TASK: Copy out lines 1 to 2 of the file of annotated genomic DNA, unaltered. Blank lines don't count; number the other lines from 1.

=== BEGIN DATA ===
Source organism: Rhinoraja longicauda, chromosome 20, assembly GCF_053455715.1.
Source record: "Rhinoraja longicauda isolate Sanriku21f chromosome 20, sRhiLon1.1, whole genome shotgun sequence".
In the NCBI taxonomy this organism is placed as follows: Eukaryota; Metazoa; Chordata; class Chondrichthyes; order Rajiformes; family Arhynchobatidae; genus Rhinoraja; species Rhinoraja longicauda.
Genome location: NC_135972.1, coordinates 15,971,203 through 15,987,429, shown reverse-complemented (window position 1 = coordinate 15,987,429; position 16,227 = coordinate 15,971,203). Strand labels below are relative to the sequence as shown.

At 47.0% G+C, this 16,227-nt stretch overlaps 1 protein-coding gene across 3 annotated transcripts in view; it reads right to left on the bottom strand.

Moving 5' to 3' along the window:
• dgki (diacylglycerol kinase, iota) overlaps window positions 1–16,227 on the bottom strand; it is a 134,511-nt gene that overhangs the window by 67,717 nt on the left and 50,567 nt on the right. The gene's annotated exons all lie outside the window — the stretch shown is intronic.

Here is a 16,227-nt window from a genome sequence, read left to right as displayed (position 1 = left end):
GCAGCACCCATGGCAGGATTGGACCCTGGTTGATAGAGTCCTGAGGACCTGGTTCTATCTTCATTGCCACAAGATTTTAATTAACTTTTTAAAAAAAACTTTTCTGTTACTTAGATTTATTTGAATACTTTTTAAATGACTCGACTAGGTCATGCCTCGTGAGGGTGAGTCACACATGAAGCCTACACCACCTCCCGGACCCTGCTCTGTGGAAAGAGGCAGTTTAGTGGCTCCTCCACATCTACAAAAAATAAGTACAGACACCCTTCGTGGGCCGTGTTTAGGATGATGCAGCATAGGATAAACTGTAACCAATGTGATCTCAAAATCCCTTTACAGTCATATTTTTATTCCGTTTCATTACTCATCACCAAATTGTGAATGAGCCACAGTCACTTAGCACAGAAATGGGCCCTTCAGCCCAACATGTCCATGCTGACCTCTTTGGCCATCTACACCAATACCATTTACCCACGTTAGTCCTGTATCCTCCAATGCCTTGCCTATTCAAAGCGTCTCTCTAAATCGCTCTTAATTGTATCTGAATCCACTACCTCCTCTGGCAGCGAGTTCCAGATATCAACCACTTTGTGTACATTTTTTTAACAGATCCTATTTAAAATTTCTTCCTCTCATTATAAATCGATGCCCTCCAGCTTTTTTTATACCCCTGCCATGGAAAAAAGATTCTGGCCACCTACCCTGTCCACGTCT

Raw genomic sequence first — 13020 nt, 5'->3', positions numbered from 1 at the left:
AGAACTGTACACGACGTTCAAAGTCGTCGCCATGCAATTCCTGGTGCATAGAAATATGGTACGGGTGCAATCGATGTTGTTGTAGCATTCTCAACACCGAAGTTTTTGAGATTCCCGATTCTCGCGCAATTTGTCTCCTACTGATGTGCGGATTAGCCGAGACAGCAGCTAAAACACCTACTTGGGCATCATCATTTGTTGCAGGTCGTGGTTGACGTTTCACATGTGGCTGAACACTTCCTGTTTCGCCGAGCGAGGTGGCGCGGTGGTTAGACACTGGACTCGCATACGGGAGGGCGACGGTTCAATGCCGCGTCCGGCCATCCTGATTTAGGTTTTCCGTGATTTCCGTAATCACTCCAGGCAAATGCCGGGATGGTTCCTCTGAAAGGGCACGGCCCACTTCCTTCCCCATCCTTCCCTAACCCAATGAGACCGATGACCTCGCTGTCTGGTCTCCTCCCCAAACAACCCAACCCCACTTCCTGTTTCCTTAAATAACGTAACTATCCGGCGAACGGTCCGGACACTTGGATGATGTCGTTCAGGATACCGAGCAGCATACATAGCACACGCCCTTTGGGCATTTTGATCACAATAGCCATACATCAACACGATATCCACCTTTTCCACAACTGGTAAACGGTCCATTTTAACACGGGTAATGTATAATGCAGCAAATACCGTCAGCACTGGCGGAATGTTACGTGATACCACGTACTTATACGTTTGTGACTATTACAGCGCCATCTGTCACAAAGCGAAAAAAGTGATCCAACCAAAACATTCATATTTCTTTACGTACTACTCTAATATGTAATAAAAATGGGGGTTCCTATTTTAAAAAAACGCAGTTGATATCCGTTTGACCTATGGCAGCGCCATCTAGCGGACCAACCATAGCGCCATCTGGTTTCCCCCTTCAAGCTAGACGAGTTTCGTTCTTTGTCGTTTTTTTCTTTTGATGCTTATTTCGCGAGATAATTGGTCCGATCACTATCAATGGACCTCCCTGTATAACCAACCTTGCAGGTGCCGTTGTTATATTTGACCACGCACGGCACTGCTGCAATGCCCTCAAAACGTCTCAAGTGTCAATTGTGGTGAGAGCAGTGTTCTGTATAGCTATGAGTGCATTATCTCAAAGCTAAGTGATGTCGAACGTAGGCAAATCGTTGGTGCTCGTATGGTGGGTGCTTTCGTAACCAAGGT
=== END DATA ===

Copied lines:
Source organism: Rhinoraja longicauda, chromosome 20, assembly GCF_053455715.1.
Source record: "Rhinoraja longicauda isolate Sanriku21f chromosome 20, sRhiLon1.1, whole genome shotgun sequence".